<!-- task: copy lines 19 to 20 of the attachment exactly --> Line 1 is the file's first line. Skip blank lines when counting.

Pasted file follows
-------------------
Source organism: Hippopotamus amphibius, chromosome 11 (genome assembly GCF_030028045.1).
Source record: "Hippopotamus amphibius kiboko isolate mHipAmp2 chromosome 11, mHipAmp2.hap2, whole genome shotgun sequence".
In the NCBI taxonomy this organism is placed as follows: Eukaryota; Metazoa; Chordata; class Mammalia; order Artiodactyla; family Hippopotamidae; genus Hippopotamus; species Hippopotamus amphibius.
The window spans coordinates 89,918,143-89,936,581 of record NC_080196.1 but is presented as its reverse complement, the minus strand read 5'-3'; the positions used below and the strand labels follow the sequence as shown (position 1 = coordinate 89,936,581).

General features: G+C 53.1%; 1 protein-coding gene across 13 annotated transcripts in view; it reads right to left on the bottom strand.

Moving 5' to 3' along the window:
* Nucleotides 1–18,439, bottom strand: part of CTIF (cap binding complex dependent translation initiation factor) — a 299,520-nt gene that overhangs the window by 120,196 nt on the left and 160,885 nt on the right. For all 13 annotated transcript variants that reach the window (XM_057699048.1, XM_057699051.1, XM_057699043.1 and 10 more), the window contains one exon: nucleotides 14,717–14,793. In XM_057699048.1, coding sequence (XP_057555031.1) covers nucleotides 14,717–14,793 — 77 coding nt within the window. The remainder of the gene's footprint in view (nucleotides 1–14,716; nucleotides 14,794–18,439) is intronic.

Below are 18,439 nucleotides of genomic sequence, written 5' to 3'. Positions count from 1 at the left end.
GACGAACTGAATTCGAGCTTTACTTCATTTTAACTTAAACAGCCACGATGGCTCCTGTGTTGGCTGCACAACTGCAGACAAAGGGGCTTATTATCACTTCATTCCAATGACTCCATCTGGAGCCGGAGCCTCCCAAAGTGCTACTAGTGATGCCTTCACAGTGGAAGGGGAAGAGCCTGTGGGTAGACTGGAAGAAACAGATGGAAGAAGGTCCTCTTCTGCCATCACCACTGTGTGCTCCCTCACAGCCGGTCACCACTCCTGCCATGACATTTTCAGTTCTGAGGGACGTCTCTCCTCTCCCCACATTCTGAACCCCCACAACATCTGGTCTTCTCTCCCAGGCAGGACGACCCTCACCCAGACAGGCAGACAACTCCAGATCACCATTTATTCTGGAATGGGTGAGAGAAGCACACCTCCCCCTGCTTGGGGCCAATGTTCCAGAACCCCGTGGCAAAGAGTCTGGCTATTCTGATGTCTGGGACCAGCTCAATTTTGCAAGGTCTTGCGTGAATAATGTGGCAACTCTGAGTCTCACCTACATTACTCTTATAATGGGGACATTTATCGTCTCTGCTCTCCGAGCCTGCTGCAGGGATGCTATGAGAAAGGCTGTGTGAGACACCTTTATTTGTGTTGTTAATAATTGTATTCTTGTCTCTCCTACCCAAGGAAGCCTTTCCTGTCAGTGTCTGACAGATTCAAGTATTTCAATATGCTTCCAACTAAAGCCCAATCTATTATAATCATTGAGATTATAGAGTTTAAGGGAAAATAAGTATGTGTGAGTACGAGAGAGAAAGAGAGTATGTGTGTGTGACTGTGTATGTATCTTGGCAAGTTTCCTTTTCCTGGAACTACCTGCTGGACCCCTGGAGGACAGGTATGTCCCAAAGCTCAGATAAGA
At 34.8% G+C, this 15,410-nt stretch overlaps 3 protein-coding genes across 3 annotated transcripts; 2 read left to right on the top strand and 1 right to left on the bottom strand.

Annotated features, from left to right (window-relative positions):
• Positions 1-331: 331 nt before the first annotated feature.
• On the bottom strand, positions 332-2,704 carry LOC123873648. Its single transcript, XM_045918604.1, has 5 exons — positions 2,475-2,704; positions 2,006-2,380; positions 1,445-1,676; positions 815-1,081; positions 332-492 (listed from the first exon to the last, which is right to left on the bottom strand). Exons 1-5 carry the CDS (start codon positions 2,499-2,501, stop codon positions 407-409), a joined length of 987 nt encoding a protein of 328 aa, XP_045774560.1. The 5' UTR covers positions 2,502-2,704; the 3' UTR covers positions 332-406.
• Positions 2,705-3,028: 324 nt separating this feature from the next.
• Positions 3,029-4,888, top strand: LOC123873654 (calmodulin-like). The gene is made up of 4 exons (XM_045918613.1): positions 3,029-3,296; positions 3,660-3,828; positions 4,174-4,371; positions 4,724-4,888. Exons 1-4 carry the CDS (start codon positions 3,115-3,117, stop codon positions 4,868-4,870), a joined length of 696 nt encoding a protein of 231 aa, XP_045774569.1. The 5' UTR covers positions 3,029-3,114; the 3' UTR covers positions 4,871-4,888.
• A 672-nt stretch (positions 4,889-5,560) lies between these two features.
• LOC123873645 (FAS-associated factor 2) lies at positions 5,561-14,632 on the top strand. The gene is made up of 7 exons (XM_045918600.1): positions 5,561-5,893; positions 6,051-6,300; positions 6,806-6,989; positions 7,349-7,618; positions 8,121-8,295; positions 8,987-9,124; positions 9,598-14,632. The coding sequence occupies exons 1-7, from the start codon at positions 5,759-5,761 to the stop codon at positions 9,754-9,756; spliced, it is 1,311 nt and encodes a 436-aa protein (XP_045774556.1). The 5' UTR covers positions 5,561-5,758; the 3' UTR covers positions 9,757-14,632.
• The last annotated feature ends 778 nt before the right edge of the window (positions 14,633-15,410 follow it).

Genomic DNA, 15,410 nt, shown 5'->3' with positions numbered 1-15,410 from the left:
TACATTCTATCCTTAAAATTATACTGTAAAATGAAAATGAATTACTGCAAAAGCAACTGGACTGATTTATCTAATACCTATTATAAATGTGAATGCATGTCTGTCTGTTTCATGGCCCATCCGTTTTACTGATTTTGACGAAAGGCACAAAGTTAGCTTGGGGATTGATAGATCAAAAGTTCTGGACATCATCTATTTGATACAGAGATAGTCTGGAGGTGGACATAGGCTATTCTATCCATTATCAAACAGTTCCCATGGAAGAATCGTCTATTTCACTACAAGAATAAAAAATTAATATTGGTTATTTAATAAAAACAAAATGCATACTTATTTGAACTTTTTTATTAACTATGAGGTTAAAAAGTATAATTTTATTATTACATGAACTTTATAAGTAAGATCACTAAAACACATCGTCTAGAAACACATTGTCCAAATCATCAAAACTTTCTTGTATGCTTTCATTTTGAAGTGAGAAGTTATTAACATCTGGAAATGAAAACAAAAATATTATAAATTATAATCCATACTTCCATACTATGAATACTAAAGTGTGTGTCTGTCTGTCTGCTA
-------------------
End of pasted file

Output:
Genomic DNA, 15,410 nt, shown 5'->3' with positions numbered 1-15,410 from the left:
TACATTCTATCCTTAAAATTATACTGTAAAATGAAAATGAATTACTGCAAAAGCAACTGGACTGATTTATCTAATACCTATTATAAATGTGAATGCATGTCTGTCTGTTTCATGGCCCATCCGTTTTACTGATTTTGACGAAAGGCACAAAGTTAGCTTGGGGATTGATAGATCAAAAGTTCTGGACATCATCTATTTGATACAGAGATAGTCTGGAGGTGGACATAGGCTATTCTATCCATTATCAAACAGTTCCCATGGAAGAATCGTCTATTTCACTACAAGAATAAAAAATTAATATTGGTTATTTAATAAAAACAAAATGCATACTTATTTGAACTTTTTTATTAACTATGAGGTTAAAAAGTATAATTTTATTATTACATGAACTTTATAAGTAAGATCACTAAAACACATCGTCTAGAAACACATTGTCCAAATCATCAAAACTTTCTTGTATGCTTTCATTTTGAAGTGAGAAGTTATTAACATCTGGAAATGAAAACAAAAATATTATAAATTATAATCCATACTTCCATACTATGAATACTAAAGTGTGTGTCTGTCTGTCTGCTA